Through out the week I tried to figure out what I could blog about next. I started this blog on Saturday afternoon, and it has been a great day. It began with breakfast of Oma Pancakes with mangos, hmm. (I was able to buy a pineapple and 2 mangoes – the price equivalent to 1 Canadian dollar). I also climbed Mount Motigo this morning with some friends. My roommate is training to climb Mount Kenya so she climbed it twice yesterday, but once was good enough for me (I also got a little sunburnt; I am hoping it will fade into a tan but we shall see).
|From the top of Motigo, the rain never did come.|
In the afternoon I met my new roommate. There are now 3 of us in #10. The day ended with apple pie and frozen yogurt with some friends. A very enjoyable day.
Life at the hospital is going well and I am starting to settle into some routine. A typical day starts at 8:00 with morning report. I meet with the physicians, residents and med students. Here we either have a presentation by an intern or discuss some of the cases that came in overnight. Morning report is also the time where any visiting staff are introduced. We start the day with prayer, this prayer seems to be more real than the morning prayer at the Mis. After morning report I head off to ICU and recovery room (ICU overflow) and discover what happened overnight – who is ventilated, who self extubated and who is newly admitted. This is also the time when medicine, peds, and surgery services do their ICU rounds (the ICU is an open ICU). I try to participate on rounds and use it as a time to educate the staff on respiratory related things.
After rounds in ICU I do my own rounds in the nursery, ER, medicine, surgery and pediatrics. As I check out what is on all the units I look for patients who look very ill, find their charts and figure out if I can do anything or offer any advice to help out the staff. A challenge here is that just because a medication is ordered and available the nurses will not give it. Bad asthmatics are routinely ordered hourly Ventolin and it will probably be given a few times a day – so I help out the patient (and physicians) by reminding the nurses to give the medication. Usually the discussion with the nurse goes something like this, “this child sounds really wheezy does he/she have Ventolin? Oh look he/she does have it ordered. I think this child could use some now they sound really wheezy”. This usually works and the nurse proceeds to give the patient Ventolin, and I come back in an hour or two and repeat the process. The rest of the day proceeds along this pattern going from unit to unit helping out where I can. A unique thing about the hospital is sound travels everywhere through the open windows. This is sometimes advantageous as I can hear the ventilator, and SpO2 monitor (the really loud Nellcor machine) alarming from the other wards in the hospital. The only problem is I do not know why it is alarming – 90% percent of the time it is because the machine has been disconnected and no one has bothered to put it back on or silence the alarm. So this is my day.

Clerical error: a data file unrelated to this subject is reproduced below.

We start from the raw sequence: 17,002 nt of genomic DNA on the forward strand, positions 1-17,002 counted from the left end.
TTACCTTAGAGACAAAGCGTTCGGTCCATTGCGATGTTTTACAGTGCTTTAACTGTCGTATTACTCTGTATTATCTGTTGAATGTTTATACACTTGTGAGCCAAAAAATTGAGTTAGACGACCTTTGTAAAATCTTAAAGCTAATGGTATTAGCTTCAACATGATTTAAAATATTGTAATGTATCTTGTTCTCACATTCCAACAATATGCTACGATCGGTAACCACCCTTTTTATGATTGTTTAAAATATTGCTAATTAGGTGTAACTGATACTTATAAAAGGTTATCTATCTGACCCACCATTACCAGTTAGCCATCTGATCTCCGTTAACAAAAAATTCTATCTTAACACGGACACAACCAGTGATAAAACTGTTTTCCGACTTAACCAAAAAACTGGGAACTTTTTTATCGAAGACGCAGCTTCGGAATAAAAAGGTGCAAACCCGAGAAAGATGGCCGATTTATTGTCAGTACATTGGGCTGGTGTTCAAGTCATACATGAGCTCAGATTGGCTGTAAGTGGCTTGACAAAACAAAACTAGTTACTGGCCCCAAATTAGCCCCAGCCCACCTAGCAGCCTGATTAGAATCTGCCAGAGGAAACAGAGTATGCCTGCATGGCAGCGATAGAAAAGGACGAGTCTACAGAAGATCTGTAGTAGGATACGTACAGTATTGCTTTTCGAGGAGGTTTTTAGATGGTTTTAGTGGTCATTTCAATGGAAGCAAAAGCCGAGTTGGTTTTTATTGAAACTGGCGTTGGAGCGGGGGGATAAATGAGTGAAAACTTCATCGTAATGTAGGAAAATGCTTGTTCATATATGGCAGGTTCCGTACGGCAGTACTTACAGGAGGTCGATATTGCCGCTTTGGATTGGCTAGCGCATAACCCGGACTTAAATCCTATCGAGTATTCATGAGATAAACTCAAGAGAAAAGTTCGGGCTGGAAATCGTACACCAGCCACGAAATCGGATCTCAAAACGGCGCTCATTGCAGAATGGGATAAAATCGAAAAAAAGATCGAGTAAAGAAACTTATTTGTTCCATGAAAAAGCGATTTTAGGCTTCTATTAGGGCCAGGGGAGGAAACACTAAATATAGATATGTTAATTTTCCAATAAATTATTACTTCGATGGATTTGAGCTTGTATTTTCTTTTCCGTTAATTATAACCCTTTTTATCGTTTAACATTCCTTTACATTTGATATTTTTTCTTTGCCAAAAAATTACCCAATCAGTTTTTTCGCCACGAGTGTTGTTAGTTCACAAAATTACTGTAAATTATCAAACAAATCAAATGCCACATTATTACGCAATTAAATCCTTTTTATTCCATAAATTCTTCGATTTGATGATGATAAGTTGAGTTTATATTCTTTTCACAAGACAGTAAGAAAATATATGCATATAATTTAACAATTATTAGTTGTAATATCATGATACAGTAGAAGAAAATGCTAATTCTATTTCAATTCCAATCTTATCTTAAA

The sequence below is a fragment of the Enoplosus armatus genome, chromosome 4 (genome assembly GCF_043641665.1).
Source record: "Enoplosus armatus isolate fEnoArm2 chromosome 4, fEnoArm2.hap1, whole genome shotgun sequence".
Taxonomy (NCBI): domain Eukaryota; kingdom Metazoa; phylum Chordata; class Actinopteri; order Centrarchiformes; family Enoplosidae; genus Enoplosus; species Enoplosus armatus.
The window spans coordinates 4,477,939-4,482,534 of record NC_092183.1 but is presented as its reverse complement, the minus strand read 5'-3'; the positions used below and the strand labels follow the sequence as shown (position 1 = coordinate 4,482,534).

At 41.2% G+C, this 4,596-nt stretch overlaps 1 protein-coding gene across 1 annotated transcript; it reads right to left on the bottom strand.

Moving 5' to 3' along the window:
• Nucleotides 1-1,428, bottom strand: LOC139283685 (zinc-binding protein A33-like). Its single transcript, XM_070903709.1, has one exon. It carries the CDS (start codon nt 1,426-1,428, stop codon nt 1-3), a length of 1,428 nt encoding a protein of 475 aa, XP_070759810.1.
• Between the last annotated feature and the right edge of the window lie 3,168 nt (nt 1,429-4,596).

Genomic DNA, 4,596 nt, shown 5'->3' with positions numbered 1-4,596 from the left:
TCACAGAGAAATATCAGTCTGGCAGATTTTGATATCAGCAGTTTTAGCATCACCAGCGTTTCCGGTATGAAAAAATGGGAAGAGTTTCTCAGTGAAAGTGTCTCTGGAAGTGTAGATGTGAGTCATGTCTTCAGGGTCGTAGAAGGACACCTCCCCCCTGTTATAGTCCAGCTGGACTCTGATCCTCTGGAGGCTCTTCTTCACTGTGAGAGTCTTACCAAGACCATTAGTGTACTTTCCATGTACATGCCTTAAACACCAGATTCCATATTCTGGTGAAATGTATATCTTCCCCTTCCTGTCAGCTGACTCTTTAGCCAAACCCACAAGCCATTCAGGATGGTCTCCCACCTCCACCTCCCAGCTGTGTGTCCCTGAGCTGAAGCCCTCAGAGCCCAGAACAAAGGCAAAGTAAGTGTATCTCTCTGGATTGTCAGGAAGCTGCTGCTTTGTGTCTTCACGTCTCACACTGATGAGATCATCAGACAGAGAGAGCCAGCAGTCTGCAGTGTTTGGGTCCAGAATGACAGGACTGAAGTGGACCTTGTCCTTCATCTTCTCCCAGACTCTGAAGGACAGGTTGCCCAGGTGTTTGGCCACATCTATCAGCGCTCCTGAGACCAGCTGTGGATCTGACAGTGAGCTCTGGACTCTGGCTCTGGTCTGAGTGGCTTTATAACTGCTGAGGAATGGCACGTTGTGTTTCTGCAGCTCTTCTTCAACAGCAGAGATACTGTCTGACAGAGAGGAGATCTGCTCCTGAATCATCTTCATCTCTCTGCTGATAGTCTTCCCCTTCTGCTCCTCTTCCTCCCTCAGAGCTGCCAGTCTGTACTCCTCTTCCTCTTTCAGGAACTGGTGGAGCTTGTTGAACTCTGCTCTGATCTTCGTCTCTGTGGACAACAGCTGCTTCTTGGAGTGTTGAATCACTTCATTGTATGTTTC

I work Monday to Friday, at the beginning of the week I am going strong and I am able to handle the amount of sickness and death that I see. By Friday things are a lot harder to handle.
I met with World Gospel Mission pastors this week and they encouraged me to continue my personal devotions to not get worn down. This message was timely as Friday morning I found two ventilated patients in the ICU, one of whom, a young lady who had poisoned herself, was critically ill. Her heart had stopped overnight and she required CPR, this lady had also been 25 weeks pregnant, the poison and cardiac arrest caused the baby to die. Please pray for this young lady as she is still critically ill. After I learned about this lady I went to check on the other ventilated patient who had been ventilated for a week for Tetanus. The monitor was not reading the heart rhythm so I grabbed a sticker to replace the one that had fallen off. I replaced it and the rhythm was still not picking up. The SpO2 was not picking up either, I checked the probe and found that it was on the patient, I than checked for the pulse, at this point I called the physician over as I could not find a pulse. The patient in the ICU had died without anyone noticing (this would not happen back home). This made my morning discouraging, but heeding the advice of the pastors I spent some time during my lunch break in prayer and study of God’s word. God is good and led me to a bible verse:
Do not work for food that spoils, but for food that endures to eternal life, which the Son of Man will give you. For on him God the Father has placed his seal of approval.”
This is a verse I heard before but it spoke to me now – life here will end but Eternal life in God is forever, and that is what the mission here really is.
|A Massai Lady at the hospital in her normal attire, it is beautiful|